One of Shin’s core principles is that most human beings are bombus – deluded beings mislead by blind passions, whose innate badness cannot be addressed and defeated except by transcendental means, specifically the saving power of Amida Buddha. Unsurprisingly, thinking of oneself as evil is unappealing to many, but with right understanding this conception seems less negative, and even helpful.
The spiritual meaning of accepting one’s shadow side is that it wholly illuminates the spiritual ground fact that we simply cannot save ourselves. It is not that we cannot do good; it is a question of our good deeds being tainted consequent to our evil nature. Again, it is not that we cannot do good – it is that our badness is irremedial in this age of Dharma decline. We are bombus – beings incapable of saving ourselves.
However, the Shin dynamic promises that it is our very badness that makes us realize that Other Power is essential for our salvation and fulfilment-in-Buddhahood. As Christians say, “O felix culpa!” – Oh, holy failing, that brought salvation to us. “O, happy state of bombu”, which provokes Amida’s unearned salvific grace and the gift of Shinjin.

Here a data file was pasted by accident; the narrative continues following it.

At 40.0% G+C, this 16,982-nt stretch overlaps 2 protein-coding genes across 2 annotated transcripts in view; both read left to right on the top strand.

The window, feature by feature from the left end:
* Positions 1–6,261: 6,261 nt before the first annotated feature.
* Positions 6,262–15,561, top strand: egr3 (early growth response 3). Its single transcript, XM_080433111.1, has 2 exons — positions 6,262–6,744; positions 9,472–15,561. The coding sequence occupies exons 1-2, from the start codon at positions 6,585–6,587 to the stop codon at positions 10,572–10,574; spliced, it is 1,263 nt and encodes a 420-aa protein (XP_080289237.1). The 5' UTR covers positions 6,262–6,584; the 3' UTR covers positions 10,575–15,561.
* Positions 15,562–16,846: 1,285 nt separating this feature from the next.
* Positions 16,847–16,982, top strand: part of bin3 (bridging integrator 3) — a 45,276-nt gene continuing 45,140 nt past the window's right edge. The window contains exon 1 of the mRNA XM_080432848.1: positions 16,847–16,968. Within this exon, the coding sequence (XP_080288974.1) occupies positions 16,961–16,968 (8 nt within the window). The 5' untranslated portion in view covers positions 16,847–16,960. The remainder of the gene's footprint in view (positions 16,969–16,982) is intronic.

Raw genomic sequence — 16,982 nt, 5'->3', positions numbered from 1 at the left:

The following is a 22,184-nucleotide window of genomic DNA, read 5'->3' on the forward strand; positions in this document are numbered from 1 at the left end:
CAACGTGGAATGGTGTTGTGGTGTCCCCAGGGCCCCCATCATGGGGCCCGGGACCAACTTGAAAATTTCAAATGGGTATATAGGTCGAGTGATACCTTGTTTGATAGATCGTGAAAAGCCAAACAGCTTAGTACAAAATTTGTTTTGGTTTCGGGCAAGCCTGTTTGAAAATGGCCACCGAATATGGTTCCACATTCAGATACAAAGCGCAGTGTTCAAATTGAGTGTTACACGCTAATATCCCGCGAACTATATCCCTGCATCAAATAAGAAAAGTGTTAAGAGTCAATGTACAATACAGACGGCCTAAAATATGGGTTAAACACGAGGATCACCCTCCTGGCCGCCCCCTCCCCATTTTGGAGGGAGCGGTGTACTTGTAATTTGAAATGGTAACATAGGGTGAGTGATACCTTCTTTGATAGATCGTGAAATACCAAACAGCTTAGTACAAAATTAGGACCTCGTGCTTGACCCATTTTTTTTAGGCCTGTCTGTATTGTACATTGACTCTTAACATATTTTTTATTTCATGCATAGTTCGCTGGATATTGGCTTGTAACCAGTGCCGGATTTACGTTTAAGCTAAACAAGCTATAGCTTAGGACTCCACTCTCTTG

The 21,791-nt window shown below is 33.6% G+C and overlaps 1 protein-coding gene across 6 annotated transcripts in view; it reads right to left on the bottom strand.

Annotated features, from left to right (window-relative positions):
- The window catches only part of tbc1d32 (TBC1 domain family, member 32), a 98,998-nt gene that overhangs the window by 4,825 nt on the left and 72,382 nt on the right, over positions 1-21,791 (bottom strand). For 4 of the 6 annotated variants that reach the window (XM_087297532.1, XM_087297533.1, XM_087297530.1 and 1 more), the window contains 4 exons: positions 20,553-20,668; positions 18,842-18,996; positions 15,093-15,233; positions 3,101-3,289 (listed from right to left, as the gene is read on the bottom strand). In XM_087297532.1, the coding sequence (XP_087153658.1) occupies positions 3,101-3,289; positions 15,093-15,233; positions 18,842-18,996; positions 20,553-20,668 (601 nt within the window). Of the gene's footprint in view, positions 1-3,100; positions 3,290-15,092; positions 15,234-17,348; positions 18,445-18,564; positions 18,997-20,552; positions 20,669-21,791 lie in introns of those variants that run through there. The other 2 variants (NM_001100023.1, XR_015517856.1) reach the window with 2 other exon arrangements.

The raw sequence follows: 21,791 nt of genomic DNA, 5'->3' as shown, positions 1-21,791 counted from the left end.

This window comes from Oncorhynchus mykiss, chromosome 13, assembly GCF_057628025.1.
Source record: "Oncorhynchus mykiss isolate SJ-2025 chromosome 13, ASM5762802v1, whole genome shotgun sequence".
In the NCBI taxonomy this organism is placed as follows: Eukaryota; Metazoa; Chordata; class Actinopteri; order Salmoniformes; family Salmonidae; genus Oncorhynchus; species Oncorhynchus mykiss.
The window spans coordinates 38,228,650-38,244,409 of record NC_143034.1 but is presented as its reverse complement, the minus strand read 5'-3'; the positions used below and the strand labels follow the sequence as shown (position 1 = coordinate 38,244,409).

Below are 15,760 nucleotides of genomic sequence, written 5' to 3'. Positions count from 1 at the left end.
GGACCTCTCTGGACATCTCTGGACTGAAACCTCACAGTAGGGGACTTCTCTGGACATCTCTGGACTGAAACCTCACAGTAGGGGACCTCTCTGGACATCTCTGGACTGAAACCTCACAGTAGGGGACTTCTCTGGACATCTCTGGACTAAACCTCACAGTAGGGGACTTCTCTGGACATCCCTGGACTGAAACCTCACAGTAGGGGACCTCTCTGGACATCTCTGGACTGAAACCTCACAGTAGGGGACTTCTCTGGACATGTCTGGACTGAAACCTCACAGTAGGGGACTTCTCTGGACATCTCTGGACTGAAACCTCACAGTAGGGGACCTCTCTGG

As many Shin writers say: “The first step is failure”. That is, the first step is the realization that we cannot save ourselves because our blind passions prevent us from perceiving Buddhism’s transcendent truths.
The second step is Amida’s embrace. Our badness is not decisive for Amida. On the contrary – again to cite Christian sentiment – Amida accepts me “just as I am, without one plea”.
Amida’s total acceptance means that we do not need to fret over the badness in our natures. Just as Amida overlooks it, so to should we forgive ourselves, and others, and then move on.